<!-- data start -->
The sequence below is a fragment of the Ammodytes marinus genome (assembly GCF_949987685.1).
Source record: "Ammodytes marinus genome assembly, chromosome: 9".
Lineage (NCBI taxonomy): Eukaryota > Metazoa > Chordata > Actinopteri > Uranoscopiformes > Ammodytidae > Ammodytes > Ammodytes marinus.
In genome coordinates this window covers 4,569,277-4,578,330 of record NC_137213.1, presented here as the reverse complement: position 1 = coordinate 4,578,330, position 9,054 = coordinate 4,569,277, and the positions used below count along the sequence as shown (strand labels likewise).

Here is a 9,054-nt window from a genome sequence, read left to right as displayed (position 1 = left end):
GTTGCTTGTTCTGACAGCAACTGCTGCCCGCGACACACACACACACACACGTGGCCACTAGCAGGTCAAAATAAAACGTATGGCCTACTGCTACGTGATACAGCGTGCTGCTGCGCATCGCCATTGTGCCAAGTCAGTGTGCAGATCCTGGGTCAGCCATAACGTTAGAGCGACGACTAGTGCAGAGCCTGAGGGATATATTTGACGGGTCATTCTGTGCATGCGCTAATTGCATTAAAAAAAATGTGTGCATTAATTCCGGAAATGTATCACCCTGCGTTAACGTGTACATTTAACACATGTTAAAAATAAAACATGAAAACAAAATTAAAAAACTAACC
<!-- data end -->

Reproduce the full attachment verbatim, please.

The sequence below is a fragment of the Ammodytes marinus genome (assembly GCF_949987685.1).
Source record: "Ammodytes marinus genome assembly, chromosome: 9".
Lineage (NCBI taxonomy): Eukaryota > Metazoa > Chordata > Actinopteri > Uranoscopiformes > Ammodytidae > Ammodytes > Ammodytes marinus.
In genome coordinates this window covers 4,569,277-4,578,330 of record NC_137213.1, presented here as the reverse complement: position 1 = coordinate 4,578,330, position 9,054 = coordinate 4,569,277, and the positions used below count along the sequence as shown (strand labels likewise).

Here is a 9,054-nt window from a genome sequence, read left to right as displayed (position 1 = left end):
GTTGCTTGTTCTGACAGCAACTGCTGCCCGCGACACACACACACACACACGTGGCCACTAGCAGGTCAAAATAAAACGTATGGCCTACTGCTACGTGATACAGCGTGCTGCTGCGCATCGCCATTGTGCCAAGTCAGTGTGCAGATCCTGGGTCAGCCATAACGTTAGAGCGACGACTAGTGCAGAGCCTGAGGGATATATTTGACGGGTCATTCTGTGCATGCGCTAATTGCATTAAAAAAAATGTGTGCATTAATTCCGGAAATGTATCACCCTGCGTTAACGTGTACATTTAACACATGTTAAAAATAAAACATGAAAACAAAATTAAAAAACTAACC